2. ^ "This Adventurer Discovered The Secrets To Long Life — And It Could Save Iowa $16 Billion By 2016". Business Insider. Archived from the original on 27 March 2019. Retrieved 5 November 2018.
  3. ^ Poulain M.; Pes G.M.; Grasland C.; Carru C.; Ferucci L.; Baggio G.; Franceschi C.; Deiana L. (2004). "Identification of a Geographic Area Characterized by Extreme Longevity in the Sardinia Island: the AKEA study" (PDF). Experimental Gerontology. 39 (9): 1423–1429. doi:10.1016/j.exger.2004.06.016. PMID 15489066. S2CID 21362479. Archived (PDF) from the original on 2020-01-07. Retrieved 2019-09-17.
  4. ^ Poulain, Michel; Pes, Giovanni Mario; Grasland, Claude; Carru, Ciriaco; Ferrucci, Luigi; Baggio, Giovannella; Franceschi, Claudio; Deiana, Luca (2004-09-01). "Identification of a geographic area characterized by extreme longevity in the Sardinia island: the AKEA study" (PDF). Experimental Gerontology. 39 (9): 1423–1429. doi:10.1016/j.exger.2004.06.016. PMID 15489066. S2CID 21362479. Archived (PDF) from the original on 2020-01-07. Retrieved 2019-09-17.
  5. ^ a b c d e f Buettner, Dan (21 April 2009) [2008]. "Contents". The Blue Zones: Lessons for Living Longer From the People Who've Lived the Longest (First Paperback ed.). Washington, D.C.: National Geographic. p. vii. ISBN 978-1-4262-0400-5. OCLC 246886564. Retrieved 15 September 2009.
  6. ^ "Seulo, il paese più longevo del mondo Soprannomi e segreti del paese dei record - Cronaca". L'Unione 2016-04-03. Archived from the original on 2016-10-20. Retrieved 2016-11-27.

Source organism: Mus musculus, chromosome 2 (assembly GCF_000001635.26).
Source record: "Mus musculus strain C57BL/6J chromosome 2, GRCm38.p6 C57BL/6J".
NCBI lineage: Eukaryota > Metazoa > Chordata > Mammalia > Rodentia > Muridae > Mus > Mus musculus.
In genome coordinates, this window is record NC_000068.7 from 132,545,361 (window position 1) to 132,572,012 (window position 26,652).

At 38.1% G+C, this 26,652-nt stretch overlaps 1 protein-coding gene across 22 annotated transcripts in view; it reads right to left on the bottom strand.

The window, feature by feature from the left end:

7. ^ Anderson Cooper, Gary Tuchman (November 16, 2005). "Transcripts on Living Longer". CNN. Archived from the original on September 8, 2006. Retrieved 2006-08-25. See CNN excerpt Archived 2011-03-17 at the Wayback Machine on YouTube.
  8. ^ "Nicoya, Costa Rica". Archived from the original on 2011-03-15. Retrieved 2011-03-04.
  9. ^ Dan Buettner (2007-02-02). "Report from the 'Blue Zone': Why Do People Live Long in Costa Rica?". ABC News. Archived from the original on 2011-05-11. Retrieved 2011-03-04.
  10. ^ The Island Where People Live Longer Archived 2017-10-10 at the Wayback Machine, NPR: Weekend Edition Saturday, May 2, 2009.
  11. ^ Buettner, Dan: "The Secrets of Long Life.", page 9. National Geographic, November 2005.
  12. ^ Power 9™ » Blue Zones – Live Longer, Better Archived 2011-12-29 at the Wayback Machine: "Blue Zones – Live Longer, Better", Quest Network, 2006.